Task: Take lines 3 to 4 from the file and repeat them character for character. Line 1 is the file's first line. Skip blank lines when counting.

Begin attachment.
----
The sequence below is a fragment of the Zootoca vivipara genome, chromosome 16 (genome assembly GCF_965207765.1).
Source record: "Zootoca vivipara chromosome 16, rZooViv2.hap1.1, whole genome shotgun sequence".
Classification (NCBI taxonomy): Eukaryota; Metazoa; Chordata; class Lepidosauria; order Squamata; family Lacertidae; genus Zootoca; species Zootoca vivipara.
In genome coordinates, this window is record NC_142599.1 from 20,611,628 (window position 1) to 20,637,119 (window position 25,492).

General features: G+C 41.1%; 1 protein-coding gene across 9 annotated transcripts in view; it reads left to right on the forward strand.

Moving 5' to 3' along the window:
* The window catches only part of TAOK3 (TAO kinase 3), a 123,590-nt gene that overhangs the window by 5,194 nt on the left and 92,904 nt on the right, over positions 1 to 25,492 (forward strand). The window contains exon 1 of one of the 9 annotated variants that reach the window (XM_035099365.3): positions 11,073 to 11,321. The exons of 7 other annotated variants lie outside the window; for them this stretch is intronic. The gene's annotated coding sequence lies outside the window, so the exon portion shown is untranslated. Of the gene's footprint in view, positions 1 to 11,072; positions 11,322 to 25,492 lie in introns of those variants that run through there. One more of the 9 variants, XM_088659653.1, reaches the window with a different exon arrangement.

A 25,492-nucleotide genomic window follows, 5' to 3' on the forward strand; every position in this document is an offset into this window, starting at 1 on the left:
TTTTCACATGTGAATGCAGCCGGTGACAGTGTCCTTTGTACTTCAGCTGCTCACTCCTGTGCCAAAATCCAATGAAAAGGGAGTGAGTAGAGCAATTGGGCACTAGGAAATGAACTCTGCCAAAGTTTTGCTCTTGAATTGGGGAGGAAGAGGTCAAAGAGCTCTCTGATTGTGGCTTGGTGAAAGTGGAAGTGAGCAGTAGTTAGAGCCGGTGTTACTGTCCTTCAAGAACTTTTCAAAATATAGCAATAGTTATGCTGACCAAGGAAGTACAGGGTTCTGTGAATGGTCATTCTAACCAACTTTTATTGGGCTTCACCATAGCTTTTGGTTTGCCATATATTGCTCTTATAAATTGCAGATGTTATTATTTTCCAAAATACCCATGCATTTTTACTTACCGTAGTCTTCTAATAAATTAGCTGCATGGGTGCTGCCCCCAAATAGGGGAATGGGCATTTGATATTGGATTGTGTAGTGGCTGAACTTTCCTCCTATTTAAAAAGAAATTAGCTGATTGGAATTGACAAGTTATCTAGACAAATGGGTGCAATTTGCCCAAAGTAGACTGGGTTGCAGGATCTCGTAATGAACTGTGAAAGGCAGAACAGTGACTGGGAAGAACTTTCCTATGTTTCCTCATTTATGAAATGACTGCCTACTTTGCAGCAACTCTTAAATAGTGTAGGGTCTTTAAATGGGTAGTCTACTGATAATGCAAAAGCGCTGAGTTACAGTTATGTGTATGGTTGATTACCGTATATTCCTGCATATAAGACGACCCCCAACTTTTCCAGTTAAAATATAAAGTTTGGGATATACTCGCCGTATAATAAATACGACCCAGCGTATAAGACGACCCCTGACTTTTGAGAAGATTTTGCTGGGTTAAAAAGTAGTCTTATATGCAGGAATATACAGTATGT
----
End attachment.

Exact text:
Classification (NCBI taxonomy): Eukaryota; Metazoa; Chordata; class Lepidosauria; order Squamata; family Lacertidae; genus Zootoca; species Zootoca vivipara.
In genome coordinates, this window is record NC_142599.1 from 20,611,628 (window position 1) to 20,637,119 (window position 25,492).